“Attendances at the games have been very strong and TV audiences have been at least meeting or exceeding the expectations that Nine, netball and ourselves had. In terms of the first year of this expanded competition by any measure it’s been a success.”
Further reading: Why Suncorp backed netball and what the brand hopes to achieve
So, what went well in the inaugural netball season and what are areas that could be improved for next season?
Although the dust has only just settled on the first season, there are some clear wins and areas that will be looked at for next season.
Local rivalries have been a major positive for the competition this season.
Introducing two-team markets proved to be a great success to help create local rivalries that previously never existed at the elite level. The derbies attracted bums on seats and proved ratings hits.
This year there were two teams in NSW (NSW Swifts and Giants Netball), Victoria (Melbourne Vixens and Collingwood Magpies) and Queensland (Queensland Firebirds and Sunshine Coast Lightning).
Two of these teams, the Giants and Magpies, are affiliated with AFL clubs Greater Western Sydney Giants and Collingwood Magpies, while NRL club Melbourne Storm is partnering the Lightning.
“From having teams that didn’t exist 12 months ago, the rivalry was there from round one and that was reflected in all of the metrics and numbers. The Vixens nearly had a sell out against Collingwood in their first game,” Fechner says.
Malone, who attended several games throughout the season, described the rivalry at courtside as “electric” and also believes derbies are one of the success of the season.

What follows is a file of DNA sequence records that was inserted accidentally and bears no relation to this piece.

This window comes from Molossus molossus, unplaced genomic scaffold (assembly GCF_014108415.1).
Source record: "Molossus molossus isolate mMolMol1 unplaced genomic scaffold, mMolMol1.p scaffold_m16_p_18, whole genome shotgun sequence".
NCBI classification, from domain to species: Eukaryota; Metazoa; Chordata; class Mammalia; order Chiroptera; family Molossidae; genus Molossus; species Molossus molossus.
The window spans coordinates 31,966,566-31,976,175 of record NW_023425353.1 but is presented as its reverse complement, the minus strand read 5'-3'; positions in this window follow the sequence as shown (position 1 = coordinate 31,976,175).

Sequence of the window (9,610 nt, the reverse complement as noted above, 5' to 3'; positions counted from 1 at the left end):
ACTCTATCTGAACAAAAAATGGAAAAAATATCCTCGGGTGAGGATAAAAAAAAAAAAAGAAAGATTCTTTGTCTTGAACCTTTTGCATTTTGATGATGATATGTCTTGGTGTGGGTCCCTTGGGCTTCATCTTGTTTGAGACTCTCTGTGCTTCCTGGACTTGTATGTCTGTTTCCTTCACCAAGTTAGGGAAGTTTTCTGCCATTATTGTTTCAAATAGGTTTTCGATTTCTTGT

Another positive was allowing an unlimited number of international athletes into the competition, which peaked at 20 in any one round.
This helped raise the standard of the competition to the highest level of netball ever seen in a domestic competition, exceeding last season’s ANZ Championships.
“We said we wanted to have the strongest domestic competition in the world and the introduction of these athletes helped us achieve that, without limiting the opportunity for Australian athletes,” Fechner adds.
“That’s what blew me way, watching young players who had been benched for so long in the ANZ championships come onto the court and do extraordinary things. The standard of the game has just improved and will only get better, people will be more surprised by it today than they previously were.”
Areas for improvement
Netball officiados and partners have not yet properly assessed the competition for ways to improve it, but there are a couple of areas that they will no doubt look at.
The double headers at the 7pm and 9pm timeslot haven’t always worked, particularly with the later games being tricky for fans and families to attend.
There are also several innovations that netball chiefs will discuss that could make the sport more exciting, such as introducing two-point or three-point shots beyond the arc or awarding more points per win.
“Are there modifications, like what we’ve seen with the Big Bash, that make the sport more of a spectacle and less predictable? We’ll look at ways to make the product more appealing to a broader audience,” Fechner says.
After such a strong first season on all fronts, the fact remains that the sport only needs minor tweaks, if any at all. Netball has taken an important step forward to becoming fully professional; it's athletes are the highest paid women in Australian sport with an average salary of $67,500, and no other code can attract the number of blue chip organisations willing to back the sport in a meaningful way.
“We’ve raised the benchmark, we have a great product in the Suncorp Super Netball but we also have a thriving participation footprint across Australia. We have a tight network between Netball Australia, the clubs and our broadcast partners and have a history of long-term partnerships,” Fechner says.
“That speaks volumes in the way netball can deliver what it promises for our commercial partners.”
Check out some of the highlights of the past season in our image gallery below.